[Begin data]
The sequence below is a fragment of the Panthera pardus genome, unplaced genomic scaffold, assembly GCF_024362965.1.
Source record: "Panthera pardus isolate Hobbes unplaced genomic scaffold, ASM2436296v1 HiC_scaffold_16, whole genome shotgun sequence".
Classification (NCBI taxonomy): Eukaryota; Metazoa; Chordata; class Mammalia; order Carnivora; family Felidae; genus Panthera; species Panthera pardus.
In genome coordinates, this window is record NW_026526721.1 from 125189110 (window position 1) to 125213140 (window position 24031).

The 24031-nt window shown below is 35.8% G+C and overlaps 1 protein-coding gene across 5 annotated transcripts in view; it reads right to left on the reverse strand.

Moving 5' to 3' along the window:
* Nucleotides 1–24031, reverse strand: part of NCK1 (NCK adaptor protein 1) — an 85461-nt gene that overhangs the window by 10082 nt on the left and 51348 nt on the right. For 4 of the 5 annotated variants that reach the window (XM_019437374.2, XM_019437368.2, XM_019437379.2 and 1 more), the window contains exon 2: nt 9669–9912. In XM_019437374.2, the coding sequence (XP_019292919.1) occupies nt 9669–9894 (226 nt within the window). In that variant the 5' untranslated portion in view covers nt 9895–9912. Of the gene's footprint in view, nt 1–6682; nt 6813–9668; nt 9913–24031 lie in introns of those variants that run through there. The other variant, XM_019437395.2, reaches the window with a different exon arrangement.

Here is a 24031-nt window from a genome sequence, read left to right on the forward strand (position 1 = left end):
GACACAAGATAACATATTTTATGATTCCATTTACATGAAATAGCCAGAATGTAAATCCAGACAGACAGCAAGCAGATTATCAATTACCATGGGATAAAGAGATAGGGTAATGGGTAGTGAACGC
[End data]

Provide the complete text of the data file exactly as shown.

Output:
The sequence below is a fragment of the Panthera pardus genome, unplaced genomic scaffold, assembly GCF_024362965.1.
Source record: "Panthera pardus isolate Hobbes unplaced genomic scaffold, ASM2436296v1 HiC_scaffold_16, whole genome shotgun sequence".
Classification (NCBI taxonomy): Eukaryota; Metazoa; Chordata; class Mammalia; order Carnivora; family Felidae; genus Panthera; species Panthera pardus.
In genome coordinates, this window is record NW_026526721.1 from 125189110 (window position 1) to 125213140 (window position 24031).

The 24031-nt window shown below is 35.8% G+C and overlaps 1 protein-coding gene across 5 annotated transcripts in view; it reads right to left on the reverse strand.

Moving 5' to 3' along the window:
* Nucleotides 1–24031, reverse strand: part of NCK1 (NCK adaptor protein 1) — an 85461-nt gene that overhangs the window by 10082 nt on the left and 51348 nt on the right. For 4 of the 5 annotated variants that reach the window (XM_019437374.2, XM_019437368.2, XM_019437379.2 and 1 more), the window contains exon 2: nt 9669–9912. In XM_019437374.2, the coding sequence (XP_019292919.1) occupies nt 9669–9894 (226 nt within the window). In that variant the 5' untranslated portion in view covers nt 9895–9912. Of the gene's footprint in view, nt 1–6682; nt 6813–9668; nt 9913–24031 lie in introns of those variants that run through there. The other variant, XM_019437395.2, reaches the window with a different exon arrangement.

Here is a 24031-nt window from a genome sequence, read left to right on the forward strand (position 1 = left end):
GACACAAGATAACATATTTTATGATTCCATTTACATGAAATAGCCAGAATGTAAATCCAGACAGACAGCAAGCAGATTATCAATTACCATGGGATAAAGAGATAGGGTAATGGGTAGTGAACGC